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Civilization VI

Civilization VI

Written by Rob Larkin on 12/23/2019 for PS4  
More On: Civilization VI

The Civilization series is what many people consider to be the quintessential example of the 4x genre - explore, expand, exploit, exterminate. While I've played a fair share of 4x games recently, it wasn't until jumping in to Civilization VI until I realized, none of those ones of late have actually been turn-based strategy, but they've all been real time strategy instead. Now Civ VI is in every way a very modern example and entry into this classic field of gaming, but firing it up for the first time in some ways was like stepping into a time machine as that switch from real-time to turn-based immediately tracked my mind back to my own earliest days exploring the genre. It has those shades of a throwback to be enjoyed, yet provides a modern experience, a very good fit.

However, trying to jump right in ended up getting myself completely lost. Despite being a fan of the genre, I've never actually played a Civilization game before. And while the mechanics and options for world building have been slowly building and evolving over all of these iterations, I've been thrown in to the deep end here. Which considering this is Civ VI on console under review, very well may mirror the experience many players have coming in to this game. PC players have had a wealth of 4x options over the years. Console players' options have been much more slim. And while it's great to have a titan like Civ represented, jumping right in to a qucikplay game was decidedly not the way to go. I eventually just quit the first attempt to start again fresh the next day after having difficulty even correctly positioning my first settlement.

Day 2 would begin with the tutorial. Turns out the settlement building is the very first topic. Of course it is. While loading in there is some wonderful narration going on. Whoever notices narration? Well I am, that's how good it is. Wait... Is that? Is that Sean Bean? (furiously starts googling...) Great googily moogily it is! So each character backstory gets the Sean Bean treatment because one does not simply walk into Civilization. At least not without a pleasant narration from an acclaimed actor with a voice so silky it could calm a raging bull.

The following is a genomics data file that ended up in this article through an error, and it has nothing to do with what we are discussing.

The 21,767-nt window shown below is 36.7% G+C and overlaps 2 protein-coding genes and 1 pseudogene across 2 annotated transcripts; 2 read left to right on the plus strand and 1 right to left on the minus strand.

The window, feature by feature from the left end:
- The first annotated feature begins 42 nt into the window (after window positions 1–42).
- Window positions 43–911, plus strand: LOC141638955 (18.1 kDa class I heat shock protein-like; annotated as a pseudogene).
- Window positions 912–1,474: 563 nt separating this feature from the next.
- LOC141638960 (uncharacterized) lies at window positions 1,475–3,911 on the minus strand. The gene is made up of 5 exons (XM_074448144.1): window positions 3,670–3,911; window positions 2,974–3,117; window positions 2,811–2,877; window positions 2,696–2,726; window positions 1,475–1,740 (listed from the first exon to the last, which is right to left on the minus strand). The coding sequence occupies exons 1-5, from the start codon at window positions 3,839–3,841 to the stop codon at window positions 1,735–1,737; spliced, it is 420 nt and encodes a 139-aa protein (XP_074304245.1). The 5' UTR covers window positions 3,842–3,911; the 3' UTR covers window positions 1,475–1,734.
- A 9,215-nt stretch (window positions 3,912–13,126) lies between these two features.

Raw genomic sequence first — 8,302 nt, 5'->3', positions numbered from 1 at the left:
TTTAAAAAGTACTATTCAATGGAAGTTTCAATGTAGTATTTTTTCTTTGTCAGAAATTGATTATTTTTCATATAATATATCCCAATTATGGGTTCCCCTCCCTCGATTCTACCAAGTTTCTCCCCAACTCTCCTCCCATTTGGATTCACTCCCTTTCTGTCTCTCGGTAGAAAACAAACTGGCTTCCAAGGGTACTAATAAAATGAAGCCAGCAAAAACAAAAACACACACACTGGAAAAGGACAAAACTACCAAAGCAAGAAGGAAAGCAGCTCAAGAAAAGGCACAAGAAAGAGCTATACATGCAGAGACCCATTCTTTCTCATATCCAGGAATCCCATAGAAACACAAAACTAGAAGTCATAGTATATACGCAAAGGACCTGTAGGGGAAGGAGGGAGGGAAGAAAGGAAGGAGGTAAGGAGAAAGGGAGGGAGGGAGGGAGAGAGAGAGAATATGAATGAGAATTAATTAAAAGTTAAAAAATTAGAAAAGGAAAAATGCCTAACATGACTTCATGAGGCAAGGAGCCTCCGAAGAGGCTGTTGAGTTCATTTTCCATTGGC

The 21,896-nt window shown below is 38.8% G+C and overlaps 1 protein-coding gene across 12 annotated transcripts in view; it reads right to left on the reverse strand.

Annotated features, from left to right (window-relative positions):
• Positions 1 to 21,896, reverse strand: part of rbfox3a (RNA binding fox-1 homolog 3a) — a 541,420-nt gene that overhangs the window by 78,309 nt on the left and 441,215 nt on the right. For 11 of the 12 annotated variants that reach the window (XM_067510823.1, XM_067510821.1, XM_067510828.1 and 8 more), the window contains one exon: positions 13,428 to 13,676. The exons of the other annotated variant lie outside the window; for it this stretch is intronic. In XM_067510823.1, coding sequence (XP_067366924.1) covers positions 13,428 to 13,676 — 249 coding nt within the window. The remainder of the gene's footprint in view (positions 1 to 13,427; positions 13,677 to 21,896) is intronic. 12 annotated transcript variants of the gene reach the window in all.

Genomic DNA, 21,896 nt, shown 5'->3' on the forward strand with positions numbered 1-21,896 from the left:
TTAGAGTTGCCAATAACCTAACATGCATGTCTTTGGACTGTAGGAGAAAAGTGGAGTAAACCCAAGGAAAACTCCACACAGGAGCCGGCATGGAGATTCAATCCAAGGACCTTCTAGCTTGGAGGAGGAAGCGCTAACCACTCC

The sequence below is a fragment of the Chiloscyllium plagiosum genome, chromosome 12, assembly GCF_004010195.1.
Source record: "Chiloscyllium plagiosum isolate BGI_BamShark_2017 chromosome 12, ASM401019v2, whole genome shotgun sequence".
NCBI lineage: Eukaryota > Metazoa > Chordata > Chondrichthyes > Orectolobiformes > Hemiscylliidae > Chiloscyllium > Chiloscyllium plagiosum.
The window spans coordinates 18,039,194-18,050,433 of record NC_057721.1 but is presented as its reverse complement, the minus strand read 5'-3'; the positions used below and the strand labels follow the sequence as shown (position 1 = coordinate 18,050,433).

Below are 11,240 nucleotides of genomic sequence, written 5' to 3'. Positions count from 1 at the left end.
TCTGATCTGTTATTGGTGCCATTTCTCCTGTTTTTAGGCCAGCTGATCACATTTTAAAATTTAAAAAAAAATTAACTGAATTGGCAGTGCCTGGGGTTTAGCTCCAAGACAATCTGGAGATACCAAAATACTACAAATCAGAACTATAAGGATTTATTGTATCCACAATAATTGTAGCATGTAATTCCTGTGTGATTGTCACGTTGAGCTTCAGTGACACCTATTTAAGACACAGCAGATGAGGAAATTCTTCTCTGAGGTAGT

What characters? Glad you asked. Each civilization, or nation state you choose to play as, has a leader. That leader gets special perks, Czar Peter form Russia gets a bonus to the resource tiles a starting settlement derives. Attila gets special combat units. Ghandi gets special religion bonuses, etc. Some of these kick in straightaway and present an edge in the early game. Some, like future technology bonuses can take a while to come to fruition but provide that late game push. You are free to play the game however you like, win conditions range wildly beyond the classic exploit/exterminate of less sophisticated 4x entries. That is one way to win of course. Classic Domination, conquer every other capital on the map. But you also can claim Culture, Religion, Diplomacy, or even a Science Victory. The race to space is on.  

So while the nation and leader can give you a leg up in certain areas, you are left free to play to any victory you desire. You are also left to figure out how to do that largely on your own. And I'm not solely referring to the strategic aspects of that road, sometimes the very button you need to press is also never presented, not in the tutorial or elsewhere. So you're told to plop a combat unit on top of a city to protect it from barbarians early on. However what you're never told to do is how to swap between city and unit when selecting that tile again. The button click always selects the unit, always. So if you want to check how your city is doing, get ready to start googling (lmgtfy: you hover over a certain button and click up or down). Then it's time to take a city, you drop the HP down to 0 and... Nothing, turn over. Ok next turn... still nothing. How do you actually take a defeated city? Well you start by googling... (lmgtfy: you need to attack with a melee unit, not a ranged one to actually reposition onto the tile and claim the city). There were lots of little instance like this where, despite being a tutorial covering much ground, more ground yet needed covering and critical little bits were absent. These let to some unnecessary frustrations, but they were few and far enough apart to not knock the overall experience.